Gaining control of the BR-163 area will require clamping down on numerous illegal operations, including illegal airstrips, garimpos (gold mines, often in indigenous areas), and mahogany logging. This will require a permanent presence of armed police, in addition to staff from IBAMA. IBAMA has a base in Itaituba from which a series of control operations was launched during the 2004 dry season using helicopters. The young and dedicated staff at the post made exemplary progress despite threats and hostility from logging interests in the town. In November 2004, heightened threats against the IBAMA staff in Itaituba led the agency’s headquarters in Brasília to have a helicopter sent to evacuate the employees from their barbed-wire enclosed compound. The staff refused the evacuation offer in order to make clear to the loggers that they would not be intimidated. Patrolling an area the size of BR-163 will require several additional bases of the same caliber as the one maintained at Itaituba over the 2003–2005 period. An attempt to establish such a base in Novo Progresso in 2004 was unsuccessful because the new staff assigned there fled in the face of threats; a base was established in 2006, but the Itaituba base was downgraded at the same time. Even a simple checkpoint at Serra do Cachimbo has not yet been established to inspect timber trucks headed south. In other words, although the history of the IBAMA base in Itaituba over the 2003–2005 period is encouraging as an example of what must be done to establish the rule of law on BR-163, the situation shows the tremendous gulf that exists between talking about these problems and actually doing something to change them.
Different viewpoints exist as to the extent to which governance, or certain subsets of the measures that might be included under that rubric, should be in place before highway paving goes forward. Clearly, there are powerful forces that want immediate paving no matter what. However, the history of past highway projects where road construction and mitigatory measures were supposed to proceed simultaneously provides ample justification for rejecting any suggestion that such a plan should be adopted here (Fearnside 2006).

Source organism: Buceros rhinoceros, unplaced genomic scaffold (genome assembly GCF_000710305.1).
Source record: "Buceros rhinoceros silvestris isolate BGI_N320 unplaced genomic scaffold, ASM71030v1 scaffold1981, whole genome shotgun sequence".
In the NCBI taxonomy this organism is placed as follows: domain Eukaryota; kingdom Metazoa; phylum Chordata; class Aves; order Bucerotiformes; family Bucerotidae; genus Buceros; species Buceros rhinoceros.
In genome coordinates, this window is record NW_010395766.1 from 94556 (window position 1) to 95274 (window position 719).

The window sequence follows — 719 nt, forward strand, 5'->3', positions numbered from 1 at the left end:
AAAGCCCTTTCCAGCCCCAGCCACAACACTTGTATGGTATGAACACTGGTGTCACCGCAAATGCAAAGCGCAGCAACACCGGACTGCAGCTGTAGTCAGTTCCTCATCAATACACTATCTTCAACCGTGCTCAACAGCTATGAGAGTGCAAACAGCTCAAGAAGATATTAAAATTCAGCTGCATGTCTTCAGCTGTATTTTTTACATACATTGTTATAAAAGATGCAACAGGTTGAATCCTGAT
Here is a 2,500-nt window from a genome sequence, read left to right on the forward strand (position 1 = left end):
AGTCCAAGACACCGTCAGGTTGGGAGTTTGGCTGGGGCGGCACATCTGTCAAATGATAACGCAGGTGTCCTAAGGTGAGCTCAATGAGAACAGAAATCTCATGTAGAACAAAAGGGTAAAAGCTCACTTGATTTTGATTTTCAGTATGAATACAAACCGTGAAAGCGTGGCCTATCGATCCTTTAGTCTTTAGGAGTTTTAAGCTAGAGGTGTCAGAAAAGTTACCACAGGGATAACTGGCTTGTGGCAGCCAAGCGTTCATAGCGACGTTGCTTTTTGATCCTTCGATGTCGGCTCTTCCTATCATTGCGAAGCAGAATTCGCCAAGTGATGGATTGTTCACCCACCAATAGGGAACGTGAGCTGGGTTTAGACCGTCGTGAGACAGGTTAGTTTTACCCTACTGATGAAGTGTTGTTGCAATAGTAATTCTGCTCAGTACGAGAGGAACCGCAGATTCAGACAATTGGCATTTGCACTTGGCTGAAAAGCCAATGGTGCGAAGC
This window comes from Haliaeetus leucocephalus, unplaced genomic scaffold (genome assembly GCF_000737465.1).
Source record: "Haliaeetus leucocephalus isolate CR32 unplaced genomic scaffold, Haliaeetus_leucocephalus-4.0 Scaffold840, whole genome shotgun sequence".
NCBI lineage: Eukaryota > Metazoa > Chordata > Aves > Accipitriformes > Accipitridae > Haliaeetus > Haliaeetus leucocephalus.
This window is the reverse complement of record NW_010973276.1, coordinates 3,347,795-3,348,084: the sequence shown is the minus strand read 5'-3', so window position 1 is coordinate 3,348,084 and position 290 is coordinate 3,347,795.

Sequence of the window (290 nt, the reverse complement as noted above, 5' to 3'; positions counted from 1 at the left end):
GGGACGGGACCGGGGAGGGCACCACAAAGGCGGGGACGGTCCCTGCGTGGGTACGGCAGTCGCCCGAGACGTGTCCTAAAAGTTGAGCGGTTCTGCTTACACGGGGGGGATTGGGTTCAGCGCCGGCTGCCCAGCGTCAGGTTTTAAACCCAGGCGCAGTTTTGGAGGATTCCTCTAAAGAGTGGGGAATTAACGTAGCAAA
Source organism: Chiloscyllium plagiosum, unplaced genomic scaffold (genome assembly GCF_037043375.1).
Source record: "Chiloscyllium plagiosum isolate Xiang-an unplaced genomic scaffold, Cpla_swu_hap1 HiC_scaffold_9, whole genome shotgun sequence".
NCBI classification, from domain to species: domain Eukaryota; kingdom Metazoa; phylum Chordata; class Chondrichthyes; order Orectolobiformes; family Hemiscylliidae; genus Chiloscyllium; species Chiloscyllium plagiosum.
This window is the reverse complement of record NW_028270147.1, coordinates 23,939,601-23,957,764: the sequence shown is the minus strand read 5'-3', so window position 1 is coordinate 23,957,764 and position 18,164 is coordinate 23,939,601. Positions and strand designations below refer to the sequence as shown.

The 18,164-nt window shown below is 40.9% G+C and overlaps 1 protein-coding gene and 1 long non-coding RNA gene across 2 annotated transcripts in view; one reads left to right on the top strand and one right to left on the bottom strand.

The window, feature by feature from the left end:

Another view is that of the International Advisory Group (IAG) of the G7 Pilot Program to Conserve the Brazilian Rainforest (PPG7). The IAG wrote in its 21st report: “The IAG suggests an alternative that would permit a relatively rapid start of the [paving] project, but would be tied to an essential stipulation, which is prior solution of the land-tenure issue” (IAG 2004). The operative words here are “prior solution,” meaning that the problem must be solved first, not merely be the subject of an official announcement, a plan, or a committee. It is essential that the government hold firm on not legalizing illegal faits accomplis through “land-tenure regularization” (regularização fundiária). Virtually nothing happened to deal with the land-tenure situation until August 2006 when a joint campaign by INCRA and the Federal Police began to “regularize” small-farmer claims in part of the interdicted area.
This author would go a bit further and wait for other aspects of governance, in addition to dealing with the land-tenure situation, before paving the highway. After all, the costs of paving the road now that might be avoided by paving it later include many additional impacts, such as invasion of indigenous land, invasion of the Terra do Meio, invasion of land west of BR-163 from Moraes de Almeida via the Transgarimpeira road, invasion of the new Riozinho de Anfrísio extractive reserve, as well as FLONAs and other areas, and the foreclosing of opportunities to establish additional protected areas. Even though in the long term (on a scale of decades) existence of a paved road is logical to expect, the environmental cost of paving the road in the next few years is too high, and instead the road should be delayed until after the area has been brought under the rule of law and a track record of governance has been established.
Reconstruction and paving of the BR-163 Highway in Brazil’s state of Pará at this time would cause severe impacts in stimulating deforestation both along the highway route and at other locations to which actors (including grileiros or land thieves) move from the BR-163 area. The current state of lawlessness must be brought to an end along the unpaved section of the road in the state of Pará as a prior condition for paving; no plan or committee can substitute for achieving a condition of governance in practice. The logical sequence of steps must be respected in order to reach rational decisions on infrastructure projects. Parallel activities are not substitutes for a proper environmental impact assessment and report. Environmental impact assessment must include analysis of impacts of economic activities and migration flows stimulated by the infrastructure rather than a narrow focus on roadbed preparation. Decision making should use scenarios based on known relationships (such as those relating road paving to deforestation) rather than on assumptions about future changes in behavior of actors under governance scenarios. Instead, governance must be established first as a precondition for project approval and execution.